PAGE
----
Computer scientists often make unfounded bold statements in an effort to elevate their profession to the status of physics and maybe share some of the glory of that field. This is understandable but it becomes ludicrous when they equate their ability to model complex problems and arrive at a solution to that of physical reality in arriving at the same solution. It is troublesome that the educational establishment not only tolerates this type of  behavior but also promotes it and rewards it.

In a paper that has won an award by the Αssociation for Computing Μachinery and titled “The Complexity of Computing a Nash Equilibrium“, Constantinos Daskalakis, Paul W. Goldberg and Christos H. Papadimitriou, provide evidence that there are games in which convergence to a mixed Nash equilibrium takes prohibitively long. The paper details are left out for the following reasons: (1) I am not familiar with this subject in depth and I cannot judge the work details and (b) the details are very technical and only those who have worked in this area can comment on the specifics.

What interests me from from the philosophy of science point of view is this statement made in the paper

“But there is a third important desideratum on equilibrium concepts, of a computational nature: An equilibrium concept should be efficiently computable if it is to be taken seriously as a prediction of what a group of agents will do. Because, if computing a particular kind of equilibrium is an intractable problem, of the kind that take lifetimes of the universe to solve on the world’s fastest computers, it is ludicrous to expect that it can be arrived at in real life.”

The above statement is ludicrous in at least two counts. Let us consider both: The first involves the first part of the statement:

“But there is a third important desideratum on equilibrium concepts, of a computational nature: An equilibrium concept should be efficiently computable if it is to be taken seriously as a prediction of what a group of agents will do.”

This first statement equates ability to model efficiently to what we should take seriously. This notion hides a constructivist view of reality, in which real is what we can model efficiently. This is ludicrous because even our planetary system, in the sense of a many-body problem in a gravity field, we cannot model efficiently because as it turns out it is a chaotic system but it is a concept that it is taken, of course, seriously.

The second statement is even more ludicrous:

 “Because, if computing a particular kind of equilibrium is an intractable problem, of the kind that take lifetimes of the universe to solve on the world’s fastest computers, it is ludicrous to expect that it can be arrived at in real life”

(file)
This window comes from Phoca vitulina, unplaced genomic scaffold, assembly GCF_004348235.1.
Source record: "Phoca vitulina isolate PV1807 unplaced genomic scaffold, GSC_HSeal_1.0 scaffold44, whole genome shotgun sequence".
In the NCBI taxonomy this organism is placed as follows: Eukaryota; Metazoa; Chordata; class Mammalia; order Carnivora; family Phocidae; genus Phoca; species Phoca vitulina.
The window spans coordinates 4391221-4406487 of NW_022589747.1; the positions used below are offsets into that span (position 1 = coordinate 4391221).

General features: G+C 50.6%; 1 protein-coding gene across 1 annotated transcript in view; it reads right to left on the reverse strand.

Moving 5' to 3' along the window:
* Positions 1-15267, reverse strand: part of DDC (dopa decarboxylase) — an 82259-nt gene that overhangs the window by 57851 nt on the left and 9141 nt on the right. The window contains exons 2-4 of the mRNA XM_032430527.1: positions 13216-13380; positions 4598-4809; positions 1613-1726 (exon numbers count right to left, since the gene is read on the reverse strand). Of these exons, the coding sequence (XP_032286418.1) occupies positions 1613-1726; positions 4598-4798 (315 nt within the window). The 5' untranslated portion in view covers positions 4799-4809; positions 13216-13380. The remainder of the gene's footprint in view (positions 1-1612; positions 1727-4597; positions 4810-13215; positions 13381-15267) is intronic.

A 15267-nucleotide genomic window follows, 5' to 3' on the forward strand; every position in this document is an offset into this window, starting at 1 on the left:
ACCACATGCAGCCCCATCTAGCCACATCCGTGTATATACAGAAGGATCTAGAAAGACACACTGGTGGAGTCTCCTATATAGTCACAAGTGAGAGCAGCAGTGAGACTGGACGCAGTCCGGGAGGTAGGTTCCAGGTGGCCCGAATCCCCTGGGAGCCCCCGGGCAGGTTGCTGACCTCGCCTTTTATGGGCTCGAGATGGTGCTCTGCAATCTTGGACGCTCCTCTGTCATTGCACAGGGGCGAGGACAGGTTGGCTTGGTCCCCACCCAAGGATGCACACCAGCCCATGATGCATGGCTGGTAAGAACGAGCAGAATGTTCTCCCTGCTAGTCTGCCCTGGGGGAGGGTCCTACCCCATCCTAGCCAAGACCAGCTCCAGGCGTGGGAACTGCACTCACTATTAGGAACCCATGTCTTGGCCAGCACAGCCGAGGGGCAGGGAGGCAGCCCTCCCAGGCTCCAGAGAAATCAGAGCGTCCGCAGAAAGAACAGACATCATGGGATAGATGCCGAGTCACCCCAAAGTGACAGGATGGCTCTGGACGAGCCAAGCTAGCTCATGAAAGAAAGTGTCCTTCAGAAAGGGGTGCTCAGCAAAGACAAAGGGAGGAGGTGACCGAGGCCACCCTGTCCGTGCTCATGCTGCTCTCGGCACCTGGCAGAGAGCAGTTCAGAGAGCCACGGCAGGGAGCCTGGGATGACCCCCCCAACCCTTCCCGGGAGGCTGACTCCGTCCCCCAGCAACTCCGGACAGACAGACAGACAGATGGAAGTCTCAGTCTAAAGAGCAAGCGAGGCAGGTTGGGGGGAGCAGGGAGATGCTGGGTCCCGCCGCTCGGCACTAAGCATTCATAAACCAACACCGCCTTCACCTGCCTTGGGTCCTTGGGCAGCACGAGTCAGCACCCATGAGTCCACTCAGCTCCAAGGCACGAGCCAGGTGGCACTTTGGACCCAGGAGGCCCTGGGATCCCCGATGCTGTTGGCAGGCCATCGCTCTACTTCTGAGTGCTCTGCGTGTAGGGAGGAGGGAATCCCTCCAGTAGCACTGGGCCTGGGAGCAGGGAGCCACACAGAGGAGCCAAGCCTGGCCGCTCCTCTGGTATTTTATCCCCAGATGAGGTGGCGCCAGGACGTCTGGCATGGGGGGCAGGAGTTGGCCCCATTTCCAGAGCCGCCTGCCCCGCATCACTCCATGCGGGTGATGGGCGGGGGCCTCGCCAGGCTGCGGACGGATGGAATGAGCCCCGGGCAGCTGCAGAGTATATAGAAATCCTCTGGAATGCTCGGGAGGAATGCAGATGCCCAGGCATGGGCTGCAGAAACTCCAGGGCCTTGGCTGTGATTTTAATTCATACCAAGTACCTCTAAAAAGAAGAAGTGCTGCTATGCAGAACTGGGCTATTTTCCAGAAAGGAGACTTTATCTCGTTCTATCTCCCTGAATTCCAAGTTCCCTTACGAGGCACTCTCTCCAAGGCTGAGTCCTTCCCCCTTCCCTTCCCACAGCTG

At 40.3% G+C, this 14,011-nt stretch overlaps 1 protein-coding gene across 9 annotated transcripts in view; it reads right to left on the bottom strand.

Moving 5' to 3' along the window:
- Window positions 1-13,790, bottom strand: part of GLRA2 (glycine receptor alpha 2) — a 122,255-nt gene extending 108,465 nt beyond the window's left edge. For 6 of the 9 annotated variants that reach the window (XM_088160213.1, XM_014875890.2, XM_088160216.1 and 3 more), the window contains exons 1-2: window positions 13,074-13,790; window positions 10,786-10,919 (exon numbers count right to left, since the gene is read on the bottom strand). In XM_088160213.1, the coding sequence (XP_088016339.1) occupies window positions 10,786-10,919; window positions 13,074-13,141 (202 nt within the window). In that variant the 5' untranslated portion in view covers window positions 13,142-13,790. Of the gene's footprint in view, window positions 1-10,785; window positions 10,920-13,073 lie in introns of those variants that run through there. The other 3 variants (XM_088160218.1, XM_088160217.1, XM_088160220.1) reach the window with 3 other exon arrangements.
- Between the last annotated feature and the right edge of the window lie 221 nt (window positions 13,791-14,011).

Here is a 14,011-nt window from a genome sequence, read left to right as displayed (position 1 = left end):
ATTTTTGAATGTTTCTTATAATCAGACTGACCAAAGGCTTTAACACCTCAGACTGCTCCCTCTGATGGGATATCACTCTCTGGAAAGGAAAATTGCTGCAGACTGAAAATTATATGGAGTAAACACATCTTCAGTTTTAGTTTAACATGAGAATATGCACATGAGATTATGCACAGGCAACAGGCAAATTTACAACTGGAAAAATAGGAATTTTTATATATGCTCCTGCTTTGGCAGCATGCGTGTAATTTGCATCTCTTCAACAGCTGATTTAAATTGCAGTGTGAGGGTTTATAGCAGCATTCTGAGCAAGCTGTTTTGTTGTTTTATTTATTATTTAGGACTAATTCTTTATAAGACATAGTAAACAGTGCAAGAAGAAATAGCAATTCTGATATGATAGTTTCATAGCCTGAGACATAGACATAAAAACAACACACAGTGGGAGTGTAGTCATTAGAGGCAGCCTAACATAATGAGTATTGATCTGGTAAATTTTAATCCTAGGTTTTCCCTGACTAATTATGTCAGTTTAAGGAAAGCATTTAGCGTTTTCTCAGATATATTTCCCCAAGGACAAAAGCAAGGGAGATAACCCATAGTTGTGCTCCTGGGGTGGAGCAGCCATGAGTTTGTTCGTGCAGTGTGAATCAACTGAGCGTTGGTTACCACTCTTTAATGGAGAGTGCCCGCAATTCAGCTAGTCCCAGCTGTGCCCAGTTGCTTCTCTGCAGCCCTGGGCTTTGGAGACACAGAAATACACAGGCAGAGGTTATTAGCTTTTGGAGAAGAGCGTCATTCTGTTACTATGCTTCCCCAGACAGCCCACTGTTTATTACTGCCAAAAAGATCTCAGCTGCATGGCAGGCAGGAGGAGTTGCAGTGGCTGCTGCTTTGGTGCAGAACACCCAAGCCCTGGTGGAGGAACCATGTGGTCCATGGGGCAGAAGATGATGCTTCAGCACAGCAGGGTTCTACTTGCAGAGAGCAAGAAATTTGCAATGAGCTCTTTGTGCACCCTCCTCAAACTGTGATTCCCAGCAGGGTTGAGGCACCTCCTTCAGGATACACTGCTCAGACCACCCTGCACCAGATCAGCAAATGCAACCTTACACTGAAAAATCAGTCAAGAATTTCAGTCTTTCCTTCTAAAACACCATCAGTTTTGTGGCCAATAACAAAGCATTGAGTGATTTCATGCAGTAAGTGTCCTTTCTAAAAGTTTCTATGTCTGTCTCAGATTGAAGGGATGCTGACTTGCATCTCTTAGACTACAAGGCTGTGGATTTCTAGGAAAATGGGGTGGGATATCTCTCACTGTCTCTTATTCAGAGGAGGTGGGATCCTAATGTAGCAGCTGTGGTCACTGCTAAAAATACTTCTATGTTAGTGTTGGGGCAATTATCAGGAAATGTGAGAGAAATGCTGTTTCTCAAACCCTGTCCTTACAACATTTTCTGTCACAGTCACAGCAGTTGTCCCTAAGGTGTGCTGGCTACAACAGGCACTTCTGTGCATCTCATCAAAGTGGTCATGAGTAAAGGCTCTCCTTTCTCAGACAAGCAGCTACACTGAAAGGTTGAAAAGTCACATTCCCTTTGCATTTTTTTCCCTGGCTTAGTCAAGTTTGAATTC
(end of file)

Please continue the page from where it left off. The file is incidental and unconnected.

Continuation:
No, it is the statement that is ludicrous. The fact that we cannot compute efficiently a particular kind of equilibrium or that it turns out to be an intractable problem does not imply necessarily that the equilibrium state cannot be reached in real life. Unless, again, those constructivists think that real life is what we can model efficiently (Logical positivists claimed once that whatever cannot be described mathematically does not exist). Reality does not use any algorithm that computes equilibrium. Reality is the algorithm itself and this algorithm may be of a different kind than the ones derived based on our axiomatic math. Reality is what is. We know of many phenomena that we cannot compute and predict but happen in real life. For example, our best theories predict a huge cosmological constant whereas observations result in a very small value (Weinberg, S. 1999. The cosmological constant problem. Reviews of Modern Physics 61: 1-23.). Actually the difference is in the order of 10100! Wouldn’t it be ludicrous for someone to claim that reality is wrong and our theories are correct?

 As far as equilibrium concepts and real life, those computer scientists should remember this one: “Now you see it, now you don’t”.  Many rational economic agents do not seek equilibrium nowadays and their actions in effect cause non-equilibrium because they cannot profit from mere equilibrium as margins are very small. For example, rational economic agents seek to create bubbles knowing that this is how they can make money. It is an interesting period in the history of mankind we live where meaning of terms and objectives have changed because of greed and fear. What is rational nowadays is not the same as with what was rational 30 years ago or when keynes lived or Nash developed his theory. What equilibrium means today, is not necessarily what equilibrium will mean tomorrow. Equilibrium states are as dynamic as the process that generates them and what appears to be chaos today may be the equilibrium of tomorrow. Never forget that we have transcended from pre-established harmony to chaos. This world is becoming chaos and no algorithm will be able to predict anything in the future. This is the slow death of algorithms and the beginning of a new era.